What is cardiac ablation?

Cardiac ablation is a treatment performed under local anesthesia which consists of creating scars in small areas of the heart affected by heart rhythm disturbances. This procedure is to prevent abnormal electrical impulses from moving through the heart.

Why is it done?

Cardiac ablation surgery is performed to treat certain dysfunctions in the heart rhythm that cannot be treated with medications, such as:

  • Atrial fibrillation
  • Nodal re-entry atrioventricular tachycardia (AVRNT)
  • Wolff-Parkinson-White syndrome

All these pathologies, if left untreated, can become dangerous.

What’s it about?

First, the skin of the arm, groin or neck is thoroughly cleaned and the area is desensitized with an anesthetic so that a small incision can be made through which a small flexible probe ( catheter ) will be introduced to reach the blood vessels in the area to be treated and to the heart. X-rays are used to guide the probe accurately. Once the catheter is positioned, small electrodes connected to a monitor are placed in different areas of the heart in order to identify the cause of the disorder. Subsequently, one of the catheter pathways is used to send impulses of electricity with the aim of causing small scarsthat will serve to contain the heart rhythm disorder. The process can take four or more hours. During the process the heart is under close monitoring and the doctor may ask the patient if he has symptoms such as dizziness, burning during the injection of the drug or faster or stronger than normal beat.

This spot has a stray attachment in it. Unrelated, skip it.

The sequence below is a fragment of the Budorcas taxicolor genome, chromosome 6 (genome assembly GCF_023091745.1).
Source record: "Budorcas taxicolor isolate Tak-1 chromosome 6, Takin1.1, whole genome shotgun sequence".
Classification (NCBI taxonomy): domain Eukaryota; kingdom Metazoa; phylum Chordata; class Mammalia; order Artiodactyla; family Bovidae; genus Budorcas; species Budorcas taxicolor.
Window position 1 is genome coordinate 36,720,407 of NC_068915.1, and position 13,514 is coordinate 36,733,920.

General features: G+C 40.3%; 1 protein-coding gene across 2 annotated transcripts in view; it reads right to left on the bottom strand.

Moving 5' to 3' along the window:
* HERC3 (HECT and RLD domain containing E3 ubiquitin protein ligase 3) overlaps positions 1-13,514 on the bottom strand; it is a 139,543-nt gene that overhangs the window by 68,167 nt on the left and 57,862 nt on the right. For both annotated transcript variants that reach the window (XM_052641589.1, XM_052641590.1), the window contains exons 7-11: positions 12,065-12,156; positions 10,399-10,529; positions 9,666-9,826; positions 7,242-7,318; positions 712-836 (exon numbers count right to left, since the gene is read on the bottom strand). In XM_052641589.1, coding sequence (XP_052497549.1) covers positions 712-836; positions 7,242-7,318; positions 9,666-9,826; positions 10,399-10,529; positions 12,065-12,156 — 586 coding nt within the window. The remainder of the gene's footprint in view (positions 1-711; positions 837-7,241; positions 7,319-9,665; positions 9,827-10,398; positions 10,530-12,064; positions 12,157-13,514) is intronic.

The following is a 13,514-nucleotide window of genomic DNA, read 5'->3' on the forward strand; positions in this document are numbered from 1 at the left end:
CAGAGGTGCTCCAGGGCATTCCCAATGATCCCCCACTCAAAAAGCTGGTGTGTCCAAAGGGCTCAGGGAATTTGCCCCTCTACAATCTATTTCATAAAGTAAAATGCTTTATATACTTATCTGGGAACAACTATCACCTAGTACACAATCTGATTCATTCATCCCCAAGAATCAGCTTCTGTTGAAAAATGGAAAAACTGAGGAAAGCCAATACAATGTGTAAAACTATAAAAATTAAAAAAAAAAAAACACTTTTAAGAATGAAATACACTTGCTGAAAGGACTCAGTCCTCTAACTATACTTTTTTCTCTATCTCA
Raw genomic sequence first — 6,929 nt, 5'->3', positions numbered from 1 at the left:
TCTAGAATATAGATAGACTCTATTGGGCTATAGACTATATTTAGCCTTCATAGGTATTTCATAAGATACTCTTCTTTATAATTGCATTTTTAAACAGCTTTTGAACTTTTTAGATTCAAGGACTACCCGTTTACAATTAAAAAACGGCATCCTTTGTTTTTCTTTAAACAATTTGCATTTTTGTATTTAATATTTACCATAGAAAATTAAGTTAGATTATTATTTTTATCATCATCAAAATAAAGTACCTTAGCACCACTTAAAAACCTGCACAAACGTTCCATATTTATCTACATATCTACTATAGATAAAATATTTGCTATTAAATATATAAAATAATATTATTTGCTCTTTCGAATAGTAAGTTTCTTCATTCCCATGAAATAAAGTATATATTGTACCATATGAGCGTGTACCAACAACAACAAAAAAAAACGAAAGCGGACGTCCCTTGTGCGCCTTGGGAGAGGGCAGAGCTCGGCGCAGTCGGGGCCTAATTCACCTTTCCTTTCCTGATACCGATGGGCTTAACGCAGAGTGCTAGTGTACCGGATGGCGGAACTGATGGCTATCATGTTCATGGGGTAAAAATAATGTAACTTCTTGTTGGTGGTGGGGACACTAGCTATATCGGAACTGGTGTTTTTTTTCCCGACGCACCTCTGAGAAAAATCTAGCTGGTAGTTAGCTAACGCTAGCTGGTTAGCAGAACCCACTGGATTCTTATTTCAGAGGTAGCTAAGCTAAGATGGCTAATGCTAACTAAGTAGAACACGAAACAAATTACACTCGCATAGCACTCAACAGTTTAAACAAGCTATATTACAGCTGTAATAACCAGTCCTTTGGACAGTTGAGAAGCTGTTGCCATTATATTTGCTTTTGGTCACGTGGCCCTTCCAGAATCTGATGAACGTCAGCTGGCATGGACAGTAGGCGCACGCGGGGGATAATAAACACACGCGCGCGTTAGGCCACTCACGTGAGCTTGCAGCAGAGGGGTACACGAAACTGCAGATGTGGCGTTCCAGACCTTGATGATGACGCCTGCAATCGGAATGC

Preparation for cardiac ablation

In the days preceding the operation, you should inform your doctor about the medications you are taking and if you have a fever , flu, cold, herpes outbreaks or other conditions. On the day the ablation is to be performed, it is necessary not to eat and drink from midnight on the previous evening and to take the medications prescribed by the doctor with a small sip of water.

Post-intervention recovery

After cardiac ablation surgery it is necessary to stay in bed for at least an hour up to a maximum of 5-6 hours. Patient discharge may occur on the same day or the day after the procedure, depending on the situation. In any case it is advisable to go home with a companion. Over the next two or three days, symptoms such as chest pain, fatigue, or times when the beat is too fast or irregular may occur. These can be alleviated with medications prescribed by the attending specialist.

 

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